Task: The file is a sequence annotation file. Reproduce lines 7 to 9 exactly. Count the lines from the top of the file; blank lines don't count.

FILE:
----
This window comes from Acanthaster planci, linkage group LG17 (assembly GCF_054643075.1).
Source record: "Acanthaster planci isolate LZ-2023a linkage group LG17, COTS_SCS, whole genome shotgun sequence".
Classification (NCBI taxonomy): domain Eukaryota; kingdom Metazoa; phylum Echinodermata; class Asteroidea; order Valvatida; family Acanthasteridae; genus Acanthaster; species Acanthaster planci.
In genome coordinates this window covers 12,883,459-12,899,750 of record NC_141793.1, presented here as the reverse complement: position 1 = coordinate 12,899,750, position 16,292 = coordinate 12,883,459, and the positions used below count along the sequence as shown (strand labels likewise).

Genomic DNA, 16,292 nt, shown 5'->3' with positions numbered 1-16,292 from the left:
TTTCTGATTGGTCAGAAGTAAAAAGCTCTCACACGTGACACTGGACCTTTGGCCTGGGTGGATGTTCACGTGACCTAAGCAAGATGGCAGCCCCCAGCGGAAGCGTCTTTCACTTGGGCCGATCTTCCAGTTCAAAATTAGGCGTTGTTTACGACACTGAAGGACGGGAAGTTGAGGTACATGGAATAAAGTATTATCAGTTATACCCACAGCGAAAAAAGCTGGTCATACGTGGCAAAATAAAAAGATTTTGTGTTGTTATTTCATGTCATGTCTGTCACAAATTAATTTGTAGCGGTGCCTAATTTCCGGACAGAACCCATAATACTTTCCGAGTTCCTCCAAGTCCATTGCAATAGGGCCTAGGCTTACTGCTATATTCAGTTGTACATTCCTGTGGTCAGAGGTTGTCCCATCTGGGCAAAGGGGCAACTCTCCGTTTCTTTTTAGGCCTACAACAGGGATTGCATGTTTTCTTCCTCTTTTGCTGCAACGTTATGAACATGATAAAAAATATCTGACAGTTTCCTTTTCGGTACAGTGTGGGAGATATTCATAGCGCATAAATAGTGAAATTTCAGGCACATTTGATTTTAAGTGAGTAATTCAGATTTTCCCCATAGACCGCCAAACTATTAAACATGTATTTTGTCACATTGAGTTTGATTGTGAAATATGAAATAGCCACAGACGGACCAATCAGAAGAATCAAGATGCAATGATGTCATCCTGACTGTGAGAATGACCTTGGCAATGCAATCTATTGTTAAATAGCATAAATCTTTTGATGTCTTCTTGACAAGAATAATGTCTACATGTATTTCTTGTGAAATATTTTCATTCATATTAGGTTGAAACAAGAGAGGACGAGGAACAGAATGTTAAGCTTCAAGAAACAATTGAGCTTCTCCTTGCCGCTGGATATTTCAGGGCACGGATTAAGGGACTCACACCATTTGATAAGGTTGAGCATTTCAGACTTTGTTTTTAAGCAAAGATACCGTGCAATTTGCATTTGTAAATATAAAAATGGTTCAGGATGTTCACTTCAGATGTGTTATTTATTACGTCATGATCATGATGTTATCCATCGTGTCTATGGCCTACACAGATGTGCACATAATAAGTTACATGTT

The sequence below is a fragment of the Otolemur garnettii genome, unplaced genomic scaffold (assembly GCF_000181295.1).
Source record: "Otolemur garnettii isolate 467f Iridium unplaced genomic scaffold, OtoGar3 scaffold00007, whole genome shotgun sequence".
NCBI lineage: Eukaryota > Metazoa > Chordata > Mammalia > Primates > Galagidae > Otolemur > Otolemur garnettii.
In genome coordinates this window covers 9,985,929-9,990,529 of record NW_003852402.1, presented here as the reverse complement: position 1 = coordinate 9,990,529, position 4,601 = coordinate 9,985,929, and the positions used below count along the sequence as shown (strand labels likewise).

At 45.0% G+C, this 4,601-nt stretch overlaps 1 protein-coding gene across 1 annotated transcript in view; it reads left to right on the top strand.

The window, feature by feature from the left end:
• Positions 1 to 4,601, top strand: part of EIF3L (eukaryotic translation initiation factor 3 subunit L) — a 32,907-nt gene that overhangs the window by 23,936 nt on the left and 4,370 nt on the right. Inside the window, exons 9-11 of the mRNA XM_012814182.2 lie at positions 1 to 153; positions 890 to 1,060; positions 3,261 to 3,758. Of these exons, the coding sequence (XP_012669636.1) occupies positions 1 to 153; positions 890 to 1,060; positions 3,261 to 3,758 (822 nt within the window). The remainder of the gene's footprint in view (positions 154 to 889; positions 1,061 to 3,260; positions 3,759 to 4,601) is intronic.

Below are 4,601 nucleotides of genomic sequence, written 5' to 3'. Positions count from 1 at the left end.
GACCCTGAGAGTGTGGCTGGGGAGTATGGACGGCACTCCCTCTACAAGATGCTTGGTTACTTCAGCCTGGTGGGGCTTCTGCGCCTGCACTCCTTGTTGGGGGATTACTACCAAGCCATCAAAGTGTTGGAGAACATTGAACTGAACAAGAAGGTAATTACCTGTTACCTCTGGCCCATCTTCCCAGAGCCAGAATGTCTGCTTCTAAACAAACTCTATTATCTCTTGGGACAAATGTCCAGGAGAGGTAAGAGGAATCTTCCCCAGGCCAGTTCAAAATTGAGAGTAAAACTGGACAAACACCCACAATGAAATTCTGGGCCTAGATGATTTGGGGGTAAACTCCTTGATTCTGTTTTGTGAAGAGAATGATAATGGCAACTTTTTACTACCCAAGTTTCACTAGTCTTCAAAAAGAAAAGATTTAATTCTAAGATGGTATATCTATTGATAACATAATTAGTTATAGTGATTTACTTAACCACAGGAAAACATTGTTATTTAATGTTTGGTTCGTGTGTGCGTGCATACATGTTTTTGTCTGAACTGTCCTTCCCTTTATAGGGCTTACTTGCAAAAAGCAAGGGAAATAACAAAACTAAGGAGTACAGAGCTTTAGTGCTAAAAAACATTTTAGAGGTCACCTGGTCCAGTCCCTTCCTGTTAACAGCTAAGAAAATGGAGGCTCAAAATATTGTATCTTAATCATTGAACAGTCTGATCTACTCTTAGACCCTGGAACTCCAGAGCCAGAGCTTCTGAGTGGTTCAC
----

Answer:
The sequence below is a fragment of the Otolemur garnettii genome, unplaced genomic scaffold (assembly GCF_000181295.1).
Source record: "Otolemur garnettii isolate 467f Iridium unplaced genomic scaffold, OtoGar3 scaffold00007, whole genome shotgun sequence".
NCBI lineage: Eukaryota > Metazoa > Chordata > Mammalia > Primates > Galagidae > Otolemur > Otolemur garnettii.